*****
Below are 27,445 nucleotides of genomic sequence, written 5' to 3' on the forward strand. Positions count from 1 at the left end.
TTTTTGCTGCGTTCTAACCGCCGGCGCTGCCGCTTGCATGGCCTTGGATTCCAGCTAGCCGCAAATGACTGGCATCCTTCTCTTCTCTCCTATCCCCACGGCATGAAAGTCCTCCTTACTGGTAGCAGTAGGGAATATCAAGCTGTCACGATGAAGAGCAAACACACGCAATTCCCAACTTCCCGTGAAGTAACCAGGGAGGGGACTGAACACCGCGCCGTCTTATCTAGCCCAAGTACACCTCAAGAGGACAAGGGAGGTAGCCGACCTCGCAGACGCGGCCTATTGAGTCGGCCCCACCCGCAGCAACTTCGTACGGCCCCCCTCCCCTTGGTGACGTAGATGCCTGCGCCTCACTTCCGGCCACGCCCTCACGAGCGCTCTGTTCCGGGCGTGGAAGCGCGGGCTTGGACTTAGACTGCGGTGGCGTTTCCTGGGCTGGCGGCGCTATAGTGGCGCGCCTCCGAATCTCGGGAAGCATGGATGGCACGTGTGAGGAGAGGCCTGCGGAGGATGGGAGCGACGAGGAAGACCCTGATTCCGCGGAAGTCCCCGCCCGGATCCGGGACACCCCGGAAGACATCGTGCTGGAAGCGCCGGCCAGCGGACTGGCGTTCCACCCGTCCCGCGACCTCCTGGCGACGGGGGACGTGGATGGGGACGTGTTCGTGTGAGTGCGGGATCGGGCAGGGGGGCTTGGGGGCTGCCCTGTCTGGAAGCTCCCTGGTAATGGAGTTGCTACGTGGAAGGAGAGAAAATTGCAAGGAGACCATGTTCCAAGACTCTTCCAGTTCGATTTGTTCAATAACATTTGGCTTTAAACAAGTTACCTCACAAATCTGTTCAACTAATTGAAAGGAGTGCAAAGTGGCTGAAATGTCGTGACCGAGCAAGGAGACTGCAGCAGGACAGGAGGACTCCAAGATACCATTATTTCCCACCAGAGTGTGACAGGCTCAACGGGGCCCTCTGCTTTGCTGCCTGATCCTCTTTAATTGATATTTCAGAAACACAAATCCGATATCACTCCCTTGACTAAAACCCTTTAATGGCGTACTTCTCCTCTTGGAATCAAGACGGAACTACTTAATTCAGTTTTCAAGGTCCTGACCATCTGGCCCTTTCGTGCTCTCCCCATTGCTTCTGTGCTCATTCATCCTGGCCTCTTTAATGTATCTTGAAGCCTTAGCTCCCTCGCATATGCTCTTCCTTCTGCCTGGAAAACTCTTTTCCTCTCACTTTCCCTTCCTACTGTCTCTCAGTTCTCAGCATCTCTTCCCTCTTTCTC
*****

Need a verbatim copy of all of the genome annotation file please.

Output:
Below are 27,445 nucleotides of genomic sequence, written 5' to 3' on the forward strand. Positions count from 1 at the left end.
TTTTTGCTGCGTTCTAACCGCCGGCGCTGCCGCTTGCATGGCCTTGGATTCCAGCTAGCCGCAAATGACTGGCATCCTTCTCTTCTCTCCTATCCCCACGGCATGAAAGTCCTCCTTACTGGTAGCAGTAGGGAATATCAAGCTGTCACGATGAAGAGCAAACACACGCAATTCCCAACTTCCCGTGAAGTAACCAGGGAGGGGACTGAACACCGCGCCGTCTTATCTAGCCCAAGTACACCTCAAGAGGACAAGGGAGGTAGCCGACCTCGCAGACGCGGCCTATTGAGTCGGCCCCACCCGCAGCAACTTCGTACGGCCCCCCTCCCCTTGGTGACGTAGATGCCTGCGCCTCACTTCCGGCCACGCCCTCACGAGCGCTCTGTTCCGGGCGTGGAAGCGCGGGCTTGGACTTAGACTGCGGTGGCGTTTCCTGGGCTGGCGGCGCTATAGTGGCGCGCCTCCGAATCTCGGGAAGCATGGATGGCACGTGTGAGGAGAGGCCTGCGGAGGATGGGAGCGACGAGGAAGACCCTGATTCCGCGGAAGTCCCCGCCCGGATCCGGGACACCCCGGAAGACATCGTGCTGGAAGCGCCGGCCAGCGGACTGGCGTTCCACCCGTCCCGCGACCTCCTGGCGACGGGGGACGTGGATGGGGACGTGTTCGTGTGAGTGCGGGATCGGGCAGGGGGGCTTGGGGGCTGCCCTGTCTGGAAGCTCCCTGGTAATGGAGTTGCTACGTGGAAGGAGAGAAAATTGCAAGGAGACCATGTTCCAAGACTCTTCCAGTTCGATTTGTTCAATAACATTTGGCTTTAAACAAGTTACCTCACAAATCTGTTCAACTAATTGAAAGGAGTGCAAAGTGGCTGAAATGTCGTGACCGAGCAAGGAGACTGCAGCAGGACAGGAGGACTCCAAGATACCATTATTTCCCACCAGAGTGTGACAGGCTCAACGGGGCCCTCTGCTTTGCTGCCTGATCCTCTTTAATTGATATTTCAGAAACACAAATCCGATATCACTCCCTTGACTAAAACCCTTTAATGGCGTACTTCTCCTCTTGGAATCAAGACGGAACTACTTAATTCAGTTTTCAAGGTCCTGACCATCTGGCCCTTTCGTGCTCTCCCCATTGCTTCTGTGCTCATTCATCCTGGCCTCTTTAATGTATCTTGAAGCCTTAGCTCCCTCGCATATGCTCTTCCTTCTGCCTGGAAAACTCTTTTCCTCTCACTTTCCCTTCCTACTGTCTCTCAGTTCTCAGCATCTCTTCCCTCTTTCTC